Unexpectedly, the largest decline in attention was to the most recent literature, that is, to articles less than 6 years old. One possible explanation is that researchers are not able to consume nearly as fast as they produce. Instead of reading every new publication, researchers may increasingly depend on individual heuristics to determine an article’s relevance and authority. Individual assessment is complemented by the “wisdom of the crowd” to collectively crowdsource the quality of research – that is, as proxied by citation counts – which is a collective evaluation process that can take several years to accumulate, thereby slowing down the “digestion rate” of academic literature.

In conclusion, the analysis demonstrates various ways in which the growth of the scientific endeavor impacts the structure of the science citation network. Because collective attention translates into long-term memory formation, it is important to understand the mechanisms underlying the attention economy in science. And more broadly speaking, an increasingly relevant question is how individuals, organizations, and societies will find the right balance between breadth and depth of historical, cultural, and technical knowledge in the age of information overload.

Article source: The memory of science: Inflation, myopia, and the knowledge network is licenced under CC BY 4.0.

Reference:

  1. Pan, R. K., Petersen, A. M., Pammolli, F., & Fortunato, S. (2018). The memory of science: Inflation, myopia, and the knowledge network. Journal of Informetrics, 12(3), 656-678.

Also published on Medium.

Bruce Boyes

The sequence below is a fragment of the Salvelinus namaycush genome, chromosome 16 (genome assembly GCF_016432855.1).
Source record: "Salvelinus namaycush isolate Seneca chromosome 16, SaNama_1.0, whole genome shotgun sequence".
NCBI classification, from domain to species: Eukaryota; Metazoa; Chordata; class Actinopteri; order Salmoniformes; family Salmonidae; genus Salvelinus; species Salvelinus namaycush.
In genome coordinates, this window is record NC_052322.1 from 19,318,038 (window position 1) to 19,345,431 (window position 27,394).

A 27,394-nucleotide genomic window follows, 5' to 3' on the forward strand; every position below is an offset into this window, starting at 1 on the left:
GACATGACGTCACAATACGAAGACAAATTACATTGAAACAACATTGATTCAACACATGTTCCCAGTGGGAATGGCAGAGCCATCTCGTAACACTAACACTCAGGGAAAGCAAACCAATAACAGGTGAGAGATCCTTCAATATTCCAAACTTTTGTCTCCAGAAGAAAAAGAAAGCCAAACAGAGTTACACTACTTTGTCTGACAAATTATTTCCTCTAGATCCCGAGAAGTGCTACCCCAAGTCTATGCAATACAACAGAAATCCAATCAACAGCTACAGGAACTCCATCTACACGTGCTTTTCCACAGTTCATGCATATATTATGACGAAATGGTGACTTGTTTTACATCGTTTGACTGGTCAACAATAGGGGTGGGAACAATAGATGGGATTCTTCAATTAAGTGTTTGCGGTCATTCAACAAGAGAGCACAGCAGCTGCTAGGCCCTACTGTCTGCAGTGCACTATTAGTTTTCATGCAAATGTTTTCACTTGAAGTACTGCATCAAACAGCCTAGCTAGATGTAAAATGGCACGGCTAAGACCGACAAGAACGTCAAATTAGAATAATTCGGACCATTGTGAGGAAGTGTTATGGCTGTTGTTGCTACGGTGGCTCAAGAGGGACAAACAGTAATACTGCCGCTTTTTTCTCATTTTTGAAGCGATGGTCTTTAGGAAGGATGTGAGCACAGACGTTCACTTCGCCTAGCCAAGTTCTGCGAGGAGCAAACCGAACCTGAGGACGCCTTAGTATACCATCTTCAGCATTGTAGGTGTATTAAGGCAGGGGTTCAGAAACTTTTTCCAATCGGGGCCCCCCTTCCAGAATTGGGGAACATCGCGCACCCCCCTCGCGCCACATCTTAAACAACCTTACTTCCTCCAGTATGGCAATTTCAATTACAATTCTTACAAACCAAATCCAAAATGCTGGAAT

Bruce Boyes (www.bruceboyes.info) is editor, lead writer, and a director of the award-winning RealKM Magazine (www.realkm.com) and currently also teaches in the University of NSW (UNSW) Foundation Studies program in China. He has expertise and experience in a wide range of areas including knowledge management (KM), environmental management, program and project management, writing and editing, stakeholder engagement, communications, and research. Bruce holds a Master of Environmental Management with Distinction and a Certificate of Technology (Electronics). With a demonstrated ability to identify and implement innovative solutions to social and ecological complexity, Bruce's many career highlights include establishing RealKM Magazine as an award-winning resource for knowledge managers, using agile and knowledge management approaches to oversee the implementation of an award-winning $77.4 million river recovery program in western Sydney on time and under budget, leading a knowledge strategy process for Australia's 56 natural resource management (NRM) regional organisations, pioneering collaborative learning and governance approaches to support communities to sustainably manage landscapes and catchments, and initiating and teaching two new knowledge management subjects at Shanxi University in China.